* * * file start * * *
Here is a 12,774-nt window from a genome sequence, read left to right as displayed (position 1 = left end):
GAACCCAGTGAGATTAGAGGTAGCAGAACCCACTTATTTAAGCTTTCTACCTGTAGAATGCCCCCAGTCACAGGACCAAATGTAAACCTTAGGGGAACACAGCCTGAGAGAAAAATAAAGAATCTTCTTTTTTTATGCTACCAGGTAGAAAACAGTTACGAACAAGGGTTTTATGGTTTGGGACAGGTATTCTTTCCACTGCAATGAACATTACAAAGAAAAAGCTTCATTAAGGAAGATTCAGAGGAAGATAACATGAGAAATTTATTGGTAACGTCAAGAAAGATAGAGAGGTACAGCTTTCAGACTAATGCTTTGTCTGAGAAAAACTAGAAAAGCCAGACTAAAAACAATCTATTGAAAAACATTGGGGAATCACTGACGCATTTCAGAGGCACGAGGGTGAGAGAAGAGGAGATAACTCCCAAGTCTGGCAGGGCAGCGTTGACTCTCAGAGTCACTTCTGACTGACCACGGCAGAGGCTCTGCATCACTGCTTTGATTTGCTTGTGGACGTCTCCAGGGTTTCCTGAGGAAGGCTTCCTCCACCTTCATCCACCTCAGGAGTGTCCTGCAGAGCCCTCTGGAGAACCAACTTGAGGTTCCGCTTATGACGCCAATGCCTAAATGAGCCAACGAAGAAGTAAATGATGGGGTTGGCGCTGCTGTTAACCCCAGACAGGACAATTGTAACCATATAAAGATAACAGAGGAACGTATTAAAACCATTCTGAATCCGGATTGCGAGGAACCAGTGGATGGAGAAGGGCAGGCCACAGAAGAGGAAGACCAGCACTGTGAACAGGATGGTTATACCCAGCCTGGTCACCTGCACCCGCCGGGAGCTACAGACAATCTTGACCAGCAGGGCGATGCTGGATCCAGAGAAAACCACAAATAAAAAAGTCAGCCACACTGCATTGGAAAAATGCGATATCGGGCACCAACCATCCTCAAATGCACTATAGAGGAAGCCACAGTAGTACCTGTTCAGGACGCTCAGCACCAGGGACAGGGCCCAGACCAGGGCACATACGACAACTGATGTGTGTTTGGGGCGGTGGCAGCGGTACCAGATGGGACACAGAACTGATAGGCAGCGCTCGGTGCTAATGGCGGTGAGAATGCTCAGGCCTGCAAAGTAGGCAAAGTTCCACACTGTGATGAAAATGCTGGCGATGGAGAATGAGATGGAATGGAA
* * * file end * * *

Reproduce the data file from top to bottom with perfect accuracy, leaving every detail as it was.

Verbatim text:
Here is a 12,774-nt window from a genome sequence, read left to right as displayed (position 1 = left end):
GAACCCAGTGAGATTAGAGGTAGCAGAACCCACTTATTTAAGCTTTCTACCTGTAGAATGCCCCCAGTCACAGGACCAAATGTAAACCTTAGGGGAACACAGCCTGAGAGAAAAATAAAGAATCTTCTTTTTTTATGCTACCAGGTAGAAAACAGTTACGAACAAGGGTTTTATGGTTTGGGACAGGTATTCTTTCCACTGCAATGAACATTACAAAGAAAAAGCTTCATTAAGGAAGATTCAGAGGAAGATAACATGAGAAATTTATTGGTAACGTCAAGAAAGATAGAGAGGTACAGCTTTCAGACTAATGCTTTGTCTGAGAAAAACTAGAAAAGCCAGACTAAAAACAATCTATTGAAAAACATTGGGGAATCACTGACGCATTTCAGAGGCACGAGGGTGAGAGAAGAGGAGATAACTCCCAAGTCTGGCAGGGCAGCGTTGACTCTCAGAGTCACTTCTGACTGACCACGGCAGAGGCTCTGCATCACTGCTTTGATTTGCTTGTGGACGTCTCCAGGGTTTCCTGAGGAAGGCTTCCTCCACCTTCATCCACCTCAGGAGTGTCCTGCAGAGCCCTCTGGAGAACCAACTTGAGGTTCCGCTTATGACGCCAATGCCTAAATGAGCCAACGAAGAAGTAAATGATGGGGTTGGCGCTGCTGTTAACCCCAGACAGGACAATTGTAACCATATAAAGATAACAGAGGAACGTATTAAAACCATTCTGAATCCGGATTGCGAGGAACCAGTGGATGGAGAAGGGCAGGCCACAGAAGAGGAAGACCAGCACTGTGAACAGGATGGTTATACCCAGCCTGGTCACCTGCACCCGCCGGGAGCTACAGACAATCTTGACCAGCAGGGCGATGCTGGATCCAGAGAAAACCACAAATAAAAAAGTCAGCCACACTGCATTGGAAAAATGCGATATCGGGCACCAACCATCCTCAAATGCACTATAGAGGAAGCCACAGTAGTACCTGTTCAGGACGCTCAGCACCAGGGACAGGGCCCAGACCAGGGCACATACGACAACTGATGTGTGTTTGGGGCGGTGGCAGCGGTACCAGATGGGACACAGAACTGATAGGCAGCGCTCGGTGCTAATGGCGGTGAGAATGCTCAGGCCTGCAAAGTAGGCAAAGTTCCACACTGTGATGAAAATGCTGGCGATGGAGAATGAGATGGAATGGAA